Ei ole, näköjään tarvitsee vain korkeamman trust levelin foorumilla että se näkyy. Tässä on lajitelma olennaisia pätkiä:
I’ve been looking into password managers recently, because I wanted to test if some of them would be good to add as options to Manjaro. I was looking for something that had:
- Pleasant UI, looks like real linux app
- Easy options to import passwords from browsers
- good cross platform support
- much eyecandy, felt unnecesarily complicated
- expensive, free version insufficient for use
- easy to get started with
- no desktop app for linux
- A bit cheaper
- Very easy and simple to use
- Has linux desktop app, but it only as snap. It is electron and starts very slowly.
- free, open source
- Technically appealingly simple design, but daunting for new users to get started with
- desktop app is qt and actually quite nice
- mobile app for android was surprisingly good
- Cross device synchronization would require a private git repo. Well, you could use also public one, but then you either expose some personal data or lose many benefits of the git history
- import plugin was great
- free, open source
- pretty nice for local password database
- keepas2android integrates nicely with it
- Good for importing, exporting and merging databases
- Could not operate gvfs mounted network volumes like google-drive on it’s own.
- ui was a bit ugly
- browser plugin left something to be desired, but keepas-tusk was better. Too bad it seems to be abandoned, the developer started using pass instead.
- Free, open source
- gnome version of keepass
- looks like a native linux app!
- Can operate gvfs-mounted network volumes, so syncing between devices with google-drive/dropbox/nextcloud is easy and does not require manual intervention
- no options to import passwords or merge databases like with keepassxc
- free open source. Paid version is very cheap and the free version is sufficient for actual use
- cloud based solution with option for local database
- linux desktop app is electron based, but loads a lot faster than some others
- mobile app had clunky integration with other apps
- Browser plugin has frustratingly animated and slow feeling autotype
- good password import functionality
- Firefox lockwise
- multiplatform, but firefox only
- best integration with firefox
- mobile app opens slowly with fingerprint reader
- no way to import passwords
- no desktop app
- Free, open source
- Linux desktop app was buggy and electron. Setting up cloud integration simply failed
I tried also the cluod based keeper. Aur package listed gtk3 as a dependency, but it felt more like web/java app. Has desktop autofill hotkey. Broser extension was buggy, and it didn’t seem that special despite it’s good reviews. Password dedublication is a great feature.
Then I tried Myki. Local password storage with biometric authentication, cross device sync done p2p without any external servers? Sounds great. Developers provide downloadable arch package and appimage in their site. Browser extension mimics the interface of browsers inbuilt autofill, which is nice, but is buggy, which is not nice. Android app could not autofill in firefox. Password import got half the entries wrong. Closed source. Seems amazing on paper, but feels too buggy to use. Maybe interesting in a few years.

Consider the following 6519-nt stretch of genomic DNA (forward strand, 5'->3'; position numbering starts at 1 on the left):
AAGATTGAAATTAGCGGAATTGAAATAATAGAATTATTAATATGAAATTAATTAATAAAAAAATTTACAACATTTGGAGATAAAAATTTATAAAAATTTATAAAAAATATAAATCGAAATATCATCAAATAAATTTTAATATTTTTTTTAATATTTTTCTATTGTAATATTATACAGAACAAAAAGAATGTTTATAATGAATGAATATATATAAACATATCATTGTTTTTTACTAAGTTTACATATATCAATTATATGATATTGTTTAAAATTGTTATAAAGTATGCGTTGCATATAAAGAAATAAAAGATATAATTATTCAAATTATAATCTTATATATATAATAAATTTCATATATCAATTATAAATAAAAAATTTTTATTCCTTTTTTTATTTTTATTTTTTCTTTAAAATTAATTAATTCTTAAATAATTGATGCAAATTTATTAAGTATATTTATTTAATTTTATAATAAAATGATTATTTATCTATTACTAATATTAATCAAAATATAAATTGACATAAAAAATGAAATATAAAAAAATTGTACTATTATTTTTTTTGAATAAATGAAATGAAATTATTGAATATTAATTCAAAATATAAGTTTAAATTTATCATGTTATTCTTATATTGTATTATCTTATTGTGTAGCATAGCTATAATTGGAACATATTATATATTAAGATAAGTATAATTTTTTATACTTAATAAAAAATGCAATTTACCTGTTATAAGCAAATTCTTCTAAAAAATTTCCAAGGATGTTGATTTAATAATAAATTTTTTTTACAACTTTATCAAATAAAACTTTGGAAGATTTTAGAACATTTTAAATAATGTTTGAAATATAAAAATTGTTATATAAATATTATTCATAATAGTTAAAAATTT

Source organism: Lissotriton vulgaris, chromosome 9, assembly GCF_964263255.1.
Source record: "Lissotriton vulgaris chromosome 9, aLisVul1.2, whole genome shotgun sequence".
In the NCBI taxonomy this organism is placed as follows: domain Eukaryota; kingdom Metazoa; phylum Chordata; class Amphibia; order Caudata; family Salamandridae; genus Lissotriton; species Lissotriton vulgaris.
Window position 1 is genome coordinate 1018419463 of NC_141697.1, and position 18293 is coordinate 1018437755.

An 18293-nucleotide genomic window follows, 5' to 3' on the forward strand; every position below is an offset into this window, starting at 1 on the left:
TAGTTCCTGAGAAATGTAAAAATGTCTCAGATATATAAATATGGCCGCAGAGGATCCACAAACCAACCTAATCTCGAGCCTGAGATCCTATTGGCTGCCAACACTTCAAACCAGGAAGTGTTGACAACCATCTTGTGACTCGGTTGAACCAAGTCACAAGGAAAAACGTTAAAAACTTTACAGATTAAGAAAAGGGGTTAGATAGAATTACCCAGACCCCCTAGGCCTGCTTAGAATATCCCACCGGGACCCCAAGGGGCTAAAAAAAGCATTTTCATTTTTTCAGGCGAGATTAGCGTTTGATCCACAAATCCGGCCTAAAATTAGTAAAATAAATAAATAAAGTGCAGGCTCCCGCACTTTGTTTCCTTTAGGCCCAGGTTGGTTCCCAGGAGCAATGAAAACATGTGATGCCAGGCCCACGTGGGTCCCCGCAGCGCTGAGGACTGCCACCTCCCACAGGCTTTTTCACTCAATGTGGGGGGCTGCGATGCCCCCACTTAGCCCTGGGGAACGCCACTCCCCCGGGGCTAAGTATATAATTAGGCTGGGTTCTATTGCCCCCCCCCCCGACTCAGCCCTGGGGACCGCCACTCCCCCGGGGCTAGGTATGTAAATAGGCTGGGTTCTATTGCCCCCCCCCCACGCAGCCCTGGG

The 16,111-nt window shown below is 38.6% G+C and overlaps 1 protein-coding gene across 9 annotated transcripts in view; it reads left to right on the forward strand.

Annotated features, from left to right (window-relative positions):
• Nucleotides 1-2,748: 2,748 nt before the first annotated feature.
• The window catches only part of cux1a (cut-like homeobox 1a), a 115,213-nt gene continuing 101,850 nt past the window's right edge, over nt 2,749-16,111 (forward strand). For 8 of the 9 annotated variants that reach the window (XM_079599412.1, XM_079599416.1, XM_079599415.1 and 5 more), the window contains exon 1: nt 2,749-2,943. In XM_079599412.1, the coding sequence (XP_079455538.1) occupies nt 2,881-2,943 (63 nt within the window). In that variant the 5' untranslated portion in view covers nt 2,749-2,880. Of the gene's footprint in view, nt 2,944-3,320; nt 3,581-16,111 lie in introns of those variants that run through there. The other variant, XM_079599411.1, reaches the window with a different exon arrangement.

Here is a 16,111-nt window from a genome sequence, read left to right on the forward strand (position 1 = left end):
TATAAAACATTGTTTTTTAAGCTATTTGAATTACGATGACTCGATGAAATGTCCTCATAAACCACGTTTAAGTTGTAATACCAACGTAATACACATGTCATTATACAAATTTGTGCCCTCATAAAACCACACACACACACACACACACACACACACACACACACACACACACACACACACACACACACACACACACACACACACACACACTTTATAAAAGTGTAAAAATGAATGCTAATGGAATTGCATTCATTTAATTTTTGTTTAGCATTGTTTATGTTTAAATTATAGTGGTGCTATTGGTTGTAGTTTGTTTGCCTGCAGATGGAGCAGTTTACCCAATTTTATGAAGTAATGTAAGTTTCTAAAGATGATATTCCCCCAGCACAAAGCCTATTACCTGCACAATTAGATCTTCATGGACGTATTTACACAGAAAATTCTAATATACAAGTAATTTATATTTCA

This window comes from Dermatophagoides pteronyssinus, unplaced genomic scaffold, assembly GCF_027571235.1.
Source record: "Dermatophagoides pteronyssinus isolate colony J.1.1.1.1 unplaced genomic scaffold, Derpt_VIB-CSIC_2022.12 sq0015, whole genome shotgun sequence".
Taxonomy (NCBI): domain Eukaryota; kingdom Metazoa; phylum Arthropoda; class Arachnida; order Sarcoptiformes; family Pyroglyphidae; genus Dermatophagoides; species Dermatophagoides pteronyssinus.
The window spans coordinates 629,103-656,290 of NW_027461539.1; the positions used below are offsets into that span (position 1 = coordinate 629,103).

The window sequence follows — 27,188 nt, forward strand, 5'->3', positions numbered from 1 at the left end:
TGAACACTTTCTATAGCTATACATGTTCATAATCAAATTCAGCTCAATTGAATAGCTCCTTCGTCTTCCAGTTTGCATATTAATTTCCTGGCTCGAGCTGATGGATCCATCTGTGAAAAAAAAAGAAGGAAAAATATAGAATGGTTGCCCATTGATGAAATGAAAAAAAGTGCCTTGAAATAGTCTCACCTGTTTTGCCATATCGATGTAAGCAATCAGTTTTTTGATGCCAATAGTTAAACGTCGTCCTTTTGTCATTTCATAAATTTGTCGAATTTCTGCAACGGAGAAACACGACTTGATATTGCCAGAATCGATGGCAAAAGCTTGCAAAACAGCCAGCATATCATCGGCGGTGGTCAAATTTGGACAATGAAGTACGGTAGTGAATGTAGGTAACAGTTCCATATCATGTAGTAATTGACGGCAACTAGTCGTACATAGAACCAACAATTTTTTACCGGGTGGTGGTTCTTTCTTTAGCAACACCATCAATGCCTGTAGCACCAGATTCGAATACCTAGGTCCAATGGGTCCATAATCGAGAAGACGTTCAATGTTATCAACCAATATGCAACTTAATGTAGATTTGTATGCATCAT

So, so far my favourites have been bitwarden, keepasscx and enpass. Really, enpass and bitwarden give the smoothest experience. Enpass has nicer interface and better performance, but bitwarden is security audited open source and has cli and rofi interface.
Currently, my top three choices are (in order of preference)
Keepassxc has the most robust desktop functionality, but least impressive cross-platform capabilities. It looks and feels dated and cross-platform synchronization requires manual setup, but if you can set it up, it is quite solid choice. On Android I would use keepass2android for mobile integration with Keepassxc.
Enpass has similar backend and paradigm to Keepassxc, but the interface looks and feels much more polished and cloud setup is really easy to do. The desktop app doesn’t have autotype yet, but it is probably coming and the browser extension has great autotype. Despite the lack of this feature,it feels like a professional version of keepassxc.
Bitwarden has interface that looks quite similar to enpass, but isn’t quite as polished. Unlike the other two options, it is based on cloud and not synchronizing the local password database. This, and the fact that is based on electron and not qt, means that it feels significantly slower and heavier than the other two. However, it’s still perfectly usable and nice unlike the other electron/cloud based password managers. It is security audited open source, and probably the best cloud based solution available.
All of these are free to use and have both good desktop application and Android application available. Enpass and and bitwarden give you extra features if you pay, but their price is significantly lower than the competitors. Other other paid options range from 3-6 times more expensive than bitwarden or enpass.
Personally I took the enpass lifetime deal because it had the nicest interface, but any of these three are really solid options.